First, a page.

Consider: Abraham came from Ur, a major Sumerian city-state. Now, Sumer wasn’t an easy place to live. Everything you had - even your dry land! - had to be manufactured. Because you live in a swamp, you had to tediously fashion giant reed mats upon which to set your farmland. Nevertheless, you were at the utter mercy of the elements.
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6 years ago  ::  Apr 28, 2008 - 12:36PM #37
TalithaKuom
Posts: 556
continued...
Some years, a terrific storm would devastate the land far to the north. You didn’t see it; you were in Sumer. The storm caused a flash flood. You didn’t see it; you were in Sumer. The flash flood dragged giant rocks and boulders into the river. You didn’t see that, either; you were in Sumer. WHAT YOU DID SEE is the Euphrates River drying up. So you and your ensis and your lugals plead with the gods to return the water. All the while, miles and miles to the north, water is building up behind those rocks and boulders until finally ---- the damn bursts. The water returns alright…and sweeps your farm into the Persian Gulf.
Sumerian religion reflected this reality. The gods are amoral, violent, petty. They’ll torment humankind for their own amusement. For example: Inanna/Ishtar transformed her lover Ishullanu into a mole so she could point and laugh. She consigned another lover, Tammuz, to Eresh-kigal as her replacement. The Epic of Gilgamesh asks,

“How would it go with me? Your lovers have found you like a brazier which smoulders in the cold, a backdoor which keeps out neither squall of wind nor storm, a castle which crushes the garrison, pitch that blackens the bearer, a water-skin that chafes the carrier, a stone which falls from the parapet, a battering-ram turned back from the enemy, a sandal that trips the wearer. Which of your lovers did you ever love for ever? What shepherd of yours has pleased you for all time?”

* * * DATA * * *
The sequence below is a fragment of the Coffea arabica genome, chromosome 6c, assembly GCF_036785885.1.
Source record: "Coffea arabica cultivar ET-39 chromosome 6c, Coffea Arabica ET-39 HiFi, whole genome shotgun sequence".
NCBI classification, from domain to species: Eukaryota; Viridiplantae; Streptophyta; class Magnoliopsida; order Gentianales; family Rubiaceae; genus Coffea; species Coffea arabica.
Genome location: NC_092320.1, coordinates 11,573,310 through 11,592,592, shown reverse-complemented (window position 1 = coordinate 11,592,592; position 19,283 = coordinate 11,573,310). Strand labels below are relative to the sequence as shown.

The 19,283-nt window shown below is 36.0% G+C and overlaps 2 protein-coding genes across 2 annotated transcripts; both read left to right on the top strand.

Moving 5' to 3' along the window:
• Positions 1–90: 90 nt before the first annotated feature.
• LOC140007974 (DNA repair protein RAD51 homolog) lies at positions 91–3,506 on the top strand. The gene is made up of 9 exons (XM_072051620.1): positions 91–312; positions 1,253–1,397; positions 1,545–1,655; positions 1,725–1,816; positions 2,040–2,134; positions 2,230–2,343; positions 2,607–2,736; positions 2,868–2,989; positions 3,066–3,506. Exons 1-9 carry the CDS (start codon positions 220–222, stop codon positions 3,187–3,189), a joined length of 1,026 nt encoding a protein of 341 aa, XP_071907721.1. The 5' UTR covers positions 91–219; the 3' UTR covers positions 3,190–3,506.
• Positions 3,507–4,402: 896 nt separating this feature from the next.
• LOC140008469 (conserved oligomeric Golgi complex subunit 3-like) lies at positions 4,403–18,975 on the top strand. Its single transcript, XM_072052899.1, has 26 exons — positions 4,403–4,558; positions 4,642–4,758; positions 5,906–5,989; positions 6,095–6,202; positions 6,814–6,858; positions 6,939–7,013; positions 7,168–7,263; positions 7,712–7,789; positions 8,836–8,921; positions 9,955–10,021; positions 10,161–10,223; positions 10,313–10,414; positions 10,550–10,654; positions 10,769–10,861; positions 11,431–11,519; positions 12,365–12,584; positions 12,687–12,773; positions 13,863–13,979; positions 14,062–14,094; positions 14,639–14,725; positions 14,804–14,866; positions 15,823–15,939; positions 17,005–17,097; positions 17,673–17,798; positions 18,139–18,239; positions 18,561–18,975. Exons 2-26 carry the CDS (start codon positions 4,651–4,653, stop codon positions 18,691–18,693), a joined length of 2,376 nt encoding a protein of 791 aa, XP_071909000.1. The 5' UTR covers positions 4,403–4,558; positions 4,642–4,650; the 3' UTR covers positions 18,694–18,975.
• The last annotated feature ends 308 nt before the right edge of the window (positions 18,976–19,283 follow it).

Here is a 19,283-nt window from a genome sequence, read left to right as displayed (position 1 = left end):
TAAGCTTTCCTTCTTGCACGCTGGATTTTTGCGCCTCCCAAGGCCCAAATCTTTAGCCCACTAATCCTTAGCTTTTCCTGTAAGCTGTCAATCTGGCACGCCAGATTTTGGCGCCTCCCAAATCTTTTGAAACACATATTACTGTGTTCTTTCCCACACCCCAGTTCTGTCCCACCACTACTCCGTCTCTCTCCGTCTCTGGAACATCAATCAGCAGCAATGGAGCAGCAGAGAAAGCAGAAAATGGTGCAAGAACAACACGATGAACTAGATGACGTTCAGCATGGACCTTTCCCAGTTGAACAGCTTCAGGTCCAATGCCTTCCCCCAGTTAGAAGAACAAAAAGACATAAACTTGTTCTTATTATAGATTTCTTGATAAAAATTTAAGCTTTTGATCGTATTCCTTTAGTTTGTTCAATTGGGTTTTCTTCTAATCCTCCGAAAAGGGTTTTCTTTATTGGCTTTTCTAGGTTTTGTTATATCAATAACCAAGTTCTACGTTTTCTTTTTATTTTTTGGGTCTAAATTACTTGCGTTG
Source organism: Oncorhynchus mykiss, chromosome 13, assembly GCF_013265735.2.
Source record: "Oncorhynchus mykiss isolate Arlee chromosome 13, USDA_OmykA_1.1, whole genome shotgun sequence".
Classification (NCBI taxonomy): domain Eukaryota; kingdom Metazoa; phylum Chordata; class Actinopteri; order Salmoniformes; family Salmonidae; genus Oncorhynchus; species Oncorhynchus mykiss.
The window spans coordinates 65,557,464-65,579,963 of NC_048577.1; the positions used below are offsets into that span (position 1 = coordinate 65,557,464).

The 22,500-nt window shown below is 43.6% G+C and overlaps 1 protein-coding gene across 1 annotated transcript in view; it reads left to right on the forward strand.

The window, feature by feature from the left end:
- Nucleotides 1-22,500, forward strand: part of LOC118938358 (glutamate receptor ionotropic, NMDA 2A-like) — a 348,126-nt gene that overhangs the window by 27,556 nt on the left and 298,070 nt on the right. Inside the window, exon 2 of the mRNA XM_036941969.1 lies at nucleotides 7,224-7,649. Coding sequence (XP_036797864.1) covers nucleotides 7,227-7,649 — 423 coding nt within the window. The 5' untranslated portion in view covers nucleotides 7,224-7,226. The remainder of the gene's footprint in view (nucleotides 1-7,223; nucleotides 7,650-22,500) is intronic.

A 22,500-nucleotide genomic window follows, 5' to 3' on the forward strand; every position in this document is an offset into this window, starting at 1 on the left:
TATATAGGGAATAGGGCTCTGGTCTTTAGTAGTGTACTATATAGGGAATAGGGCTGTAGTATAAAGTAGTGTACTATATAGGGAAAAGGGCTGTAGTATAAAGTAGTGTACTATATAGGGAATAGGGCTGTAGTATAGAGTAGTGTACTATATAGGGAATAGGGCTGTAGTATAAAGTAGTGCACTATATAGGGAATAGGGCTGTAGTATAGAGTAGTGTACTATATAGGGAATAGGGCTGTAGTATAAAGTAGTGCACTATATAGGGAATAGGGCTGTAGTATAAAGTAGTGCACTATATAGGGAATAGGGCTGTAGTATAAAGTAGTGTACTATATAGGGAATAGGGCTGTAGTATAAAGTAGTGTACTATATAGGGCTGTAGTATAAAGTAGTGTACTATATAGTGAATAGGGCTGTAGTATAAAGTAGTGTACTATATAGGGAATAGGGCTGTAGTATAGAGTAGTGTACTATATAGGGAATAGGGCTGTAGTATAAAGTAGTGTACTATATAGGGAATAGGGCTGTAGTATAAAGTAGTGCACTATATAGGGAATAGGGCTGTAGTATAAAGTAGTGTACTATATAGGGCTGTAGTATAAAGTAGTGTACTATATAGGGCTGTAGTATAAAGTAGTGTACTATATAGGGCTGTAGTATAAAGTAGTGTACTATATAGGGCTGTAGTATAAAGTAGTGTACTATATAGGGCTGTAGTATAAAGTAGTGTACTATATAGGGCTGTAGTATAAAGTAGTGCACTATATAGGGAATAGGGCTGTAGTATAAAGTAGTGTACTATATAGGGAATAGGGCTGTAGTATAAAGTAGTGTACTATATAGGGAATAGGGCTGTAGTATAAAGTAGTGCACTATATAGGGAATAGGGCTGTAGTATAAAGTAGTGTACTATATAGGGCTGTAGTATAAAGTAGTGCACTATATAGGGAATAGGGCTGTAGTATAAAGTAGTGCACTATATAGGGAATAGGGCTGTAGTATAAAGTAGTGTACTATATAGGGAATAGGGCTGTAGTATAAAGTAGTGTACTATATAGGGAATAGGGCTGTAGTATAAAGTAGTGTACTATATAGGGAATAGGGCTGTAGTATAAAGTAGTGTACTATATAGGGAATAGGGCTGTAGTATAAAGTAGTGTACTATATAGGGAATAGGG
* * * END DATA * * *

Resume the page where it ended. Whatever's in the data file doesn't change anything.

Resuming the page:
(Compare this to the covenant-love the Living God has shown us time and time again.)
Enter Abraham, to whom God says, “Get yourself out of your country, away from your kinsmen and away from your father’s house, and go to the land that I will show you.” (Genesis 12:1) God tells him to leave your city, your family, all your supports and everything you’ve ever known, and go out into the wilderness. He doesn’t even name where. Abraham obviously didn’t have the Bible (either Testament); He doesn’t have any basis for trusting God. Instead, he has this huge body of Sumerian/Akkadian mythology warning him against EXACTLY what he’s about to do: he trusts.
Then God asks him to sacrifice his son, Isaac - the child of promise, whom God have to Abraham and his menopausal wife Sarah in their old age, against all hope. Abraham had another son, Ishmael, who’s wandering around the Arabian peninsula somewhere - provided he’s still alive. Abraham must have thought, “Now it comes. Now He’s showing His true colors.”
Still, Abraham obeys.

“By trusting, Avraham, when he was put to the test, offered up Yits’chak as a sacrifice. Yes, he offered up his only son, he who had received the promises, to whom it had been said, ‘What is called your “seed” will be in Yitz’chak.’ For he had concluded that God could even raise people from the dead! And, figuratively speaking, he did so receive him.” (Hebrews 11:17-19)

[QUOTE=AndyF;451826]